George Washington Papers

To George Washington from Timothy Pickering, 27 April 1797

From Timothy Pickering

Philadelphia April 27. 1797.


Not meeting myself with any private conveyance, I have committed to the Atty Genl the care of forwarding the packet with your buckles; and also mentioned it to Mr Harrison, whose wife will shortly go to her father’s, & who will carry it, if Mr Lee should not find a conveyance.1

Mr Barlow sent by Capt OBrien a parcel of Barbary mellon seeds, addressed to the Society of Agriculture of Philadelphia, and some Barbary wheat. The latter is to be sown in autumn. I will take care to send you half a peck or a peck, by some good conveyance. I now inclose small parcels of the mellon seeds, which were, all together, called by Mr Barlow, Barbary mellon seeds. Among the large black seeds there are some smaller, probably of a different species. I also send a portion of the small parcel of Barbary pink seeds, of various colours, which I rec’d from Mr Barlow.2 And am with great respect your most obt servt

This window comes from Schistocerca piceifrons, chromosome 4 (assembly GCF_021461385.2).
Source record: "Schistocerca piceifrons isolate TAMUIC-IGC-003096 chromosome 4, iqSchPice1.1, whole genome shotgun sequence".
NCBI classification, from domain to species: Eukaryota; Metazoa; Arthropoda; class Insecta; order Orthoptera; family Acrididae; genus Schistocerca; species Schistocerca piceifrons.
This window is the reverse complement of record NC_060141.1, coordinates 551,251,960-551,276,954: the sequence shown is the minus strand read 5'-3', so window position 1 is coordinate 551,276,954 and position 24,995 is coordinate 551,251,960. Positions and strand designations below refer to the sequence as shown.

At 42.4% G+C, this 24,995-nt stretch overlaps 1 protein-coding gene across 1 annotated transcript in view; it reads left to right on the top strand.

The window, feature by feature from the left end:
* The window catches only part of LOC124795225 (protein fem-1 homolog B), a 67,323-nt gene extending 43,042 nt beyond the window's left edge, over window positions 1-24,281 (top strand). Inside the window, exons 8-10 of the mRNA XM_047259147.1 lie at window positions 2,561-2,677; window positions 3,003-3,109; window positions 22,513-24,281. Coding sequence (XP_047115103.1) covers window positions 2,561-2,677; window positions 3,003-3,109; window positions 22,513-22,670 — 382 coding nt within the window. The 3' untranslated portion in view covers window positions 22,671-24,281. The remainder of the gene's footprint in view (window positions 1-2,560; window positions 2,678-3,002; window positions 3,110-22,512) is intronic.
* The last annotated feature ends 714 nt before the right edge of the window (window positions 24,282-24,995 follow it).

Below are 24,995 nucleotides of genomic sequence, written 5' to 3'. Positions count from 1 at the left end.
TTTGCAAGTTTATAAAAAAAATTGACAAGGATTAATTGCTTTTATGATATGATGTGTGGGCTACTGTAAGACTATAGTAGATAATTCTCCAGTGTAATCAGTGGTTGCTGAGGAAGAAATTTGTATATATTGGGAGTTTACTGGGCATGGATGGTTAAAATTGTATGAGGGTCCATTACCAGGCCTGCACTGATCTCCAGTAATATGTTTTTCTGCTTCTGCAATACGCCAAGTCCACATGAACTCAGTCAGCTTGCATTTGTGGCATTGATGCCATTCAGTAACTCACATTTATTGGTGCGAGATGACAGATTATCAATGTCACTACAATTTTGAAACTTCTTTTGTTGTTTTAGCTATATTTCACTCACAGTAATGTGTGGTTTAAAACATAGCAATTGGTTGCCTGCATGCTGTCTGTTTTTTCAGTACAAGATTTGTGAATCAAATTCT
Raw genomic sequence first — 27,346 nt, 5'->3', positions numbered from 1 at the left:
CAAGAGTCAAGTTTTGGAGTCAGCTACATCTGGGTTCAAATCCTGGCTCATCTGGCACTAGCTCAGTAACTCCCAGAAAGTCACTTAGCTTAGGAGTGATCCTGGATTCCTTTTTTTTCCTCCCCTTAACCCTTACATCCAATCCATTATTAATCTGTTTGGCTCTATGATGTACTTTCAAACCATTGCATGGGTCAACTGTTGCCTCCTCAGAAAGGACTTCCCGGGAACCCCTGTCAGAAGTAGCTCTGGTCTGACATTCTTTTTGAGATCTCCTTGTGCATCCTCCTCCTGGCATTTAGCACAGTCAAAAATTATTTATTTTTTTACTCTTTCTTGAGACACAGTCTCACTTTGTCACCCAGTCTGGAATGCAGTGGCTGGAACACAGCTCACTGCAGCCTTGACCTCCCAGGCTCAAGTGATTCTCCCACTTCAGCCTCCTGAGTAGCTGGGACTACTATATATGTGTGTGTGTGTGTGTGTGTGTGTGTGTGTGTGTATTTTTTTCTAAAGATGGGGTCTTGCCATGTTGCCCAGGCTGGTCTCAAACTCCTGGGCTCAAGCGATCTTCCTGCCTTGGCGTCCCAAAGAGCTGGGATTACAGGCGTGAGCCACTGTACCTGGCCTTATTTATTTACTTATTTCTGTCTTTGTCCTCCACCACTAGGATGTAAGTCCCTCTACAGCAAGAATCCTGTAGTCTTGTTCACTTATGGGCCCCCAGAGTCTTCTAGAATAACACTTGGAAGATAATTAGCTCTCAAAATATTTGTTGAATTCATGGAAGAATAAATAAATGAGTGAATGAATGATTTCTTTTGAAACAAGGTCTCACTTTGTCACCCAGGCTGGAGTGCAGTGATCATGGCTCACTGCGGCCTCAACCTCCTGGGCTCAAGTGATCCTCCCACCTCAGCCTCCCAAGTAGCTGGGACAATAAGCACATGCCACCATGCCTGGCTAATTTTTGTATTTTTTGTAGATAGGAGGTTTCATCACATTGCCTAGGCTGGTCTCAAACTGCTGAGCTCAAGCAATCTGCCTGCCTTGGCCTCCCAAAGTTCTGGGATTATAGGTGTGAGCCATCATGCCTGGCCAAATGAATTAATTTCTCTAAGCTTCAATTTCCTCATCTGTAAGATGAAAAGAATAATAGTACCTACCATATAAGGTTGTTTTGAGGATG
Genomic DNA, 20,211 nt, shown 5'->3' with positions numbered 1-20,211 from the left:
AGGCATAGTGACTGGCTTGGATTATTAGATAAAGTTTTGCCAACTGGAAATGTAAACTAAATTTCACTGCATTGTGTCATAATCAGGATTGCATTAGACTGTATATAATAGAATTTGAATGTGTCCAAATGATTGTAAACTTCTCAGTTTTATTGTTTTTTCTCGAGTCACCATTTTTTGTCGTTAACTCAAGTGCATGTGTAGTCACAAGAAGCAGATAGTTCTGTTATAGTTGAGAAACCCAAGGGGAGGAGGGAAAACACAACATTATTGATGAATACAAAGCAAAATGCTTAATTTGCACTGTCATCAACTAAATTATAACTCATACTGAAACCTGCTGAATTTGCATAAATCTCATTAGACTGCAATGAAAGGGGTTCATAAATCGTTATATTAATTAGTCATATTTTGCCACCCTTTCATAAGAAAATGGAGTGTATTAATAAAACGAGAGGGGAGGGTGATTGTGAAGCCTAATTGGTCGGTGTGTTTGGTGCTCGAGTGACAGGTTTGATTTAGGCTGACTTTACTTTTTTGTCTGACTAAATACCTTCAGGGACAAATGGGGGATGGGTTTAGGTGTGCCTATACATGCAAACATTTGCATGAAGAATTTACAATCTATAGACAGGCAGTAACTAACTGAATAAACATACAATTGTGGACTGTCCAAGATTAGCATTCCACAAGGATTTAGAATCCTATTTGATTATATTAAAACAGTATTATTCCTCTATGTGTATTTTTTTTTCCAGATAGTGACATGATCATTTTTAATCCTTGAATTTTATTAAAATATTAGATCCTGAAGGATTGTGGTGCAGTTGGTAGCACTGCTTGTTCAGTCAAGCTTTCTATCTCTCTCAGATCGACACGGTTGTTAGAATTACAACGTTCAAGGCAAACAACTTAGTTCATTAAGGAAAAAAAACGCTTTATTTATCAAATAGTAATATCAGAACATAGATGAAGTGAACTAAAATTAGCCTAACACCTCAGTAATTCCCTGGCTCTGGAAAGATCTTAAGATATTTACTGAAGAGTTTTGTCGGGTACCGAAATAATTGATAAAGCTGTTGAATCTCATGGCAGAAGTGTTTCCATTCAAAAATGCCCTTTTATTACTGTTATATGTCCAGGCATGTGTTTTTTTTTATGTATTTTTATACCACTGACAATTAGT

T. Pickering

ALS, DLC:GW; retained copy, MHi: Pickering Papers.

1Charles Lee (1758–1815) who practiced law in Alexandria was at this time U.S. attorney general. Mr. Harrison was Richard Harrison, auditor of the U.S. Treasury. He was a partner in the firm of Hooe & Harrison in Alexandria and was married to Nancy Craik Harrison, a daughter of Dr. James Craik.

2See Pickering to GW, 5 April (first letter), n.2. Pinks, or sweet Williams, are annual or perennial herbs of the genus Dianthus, such as carnations.

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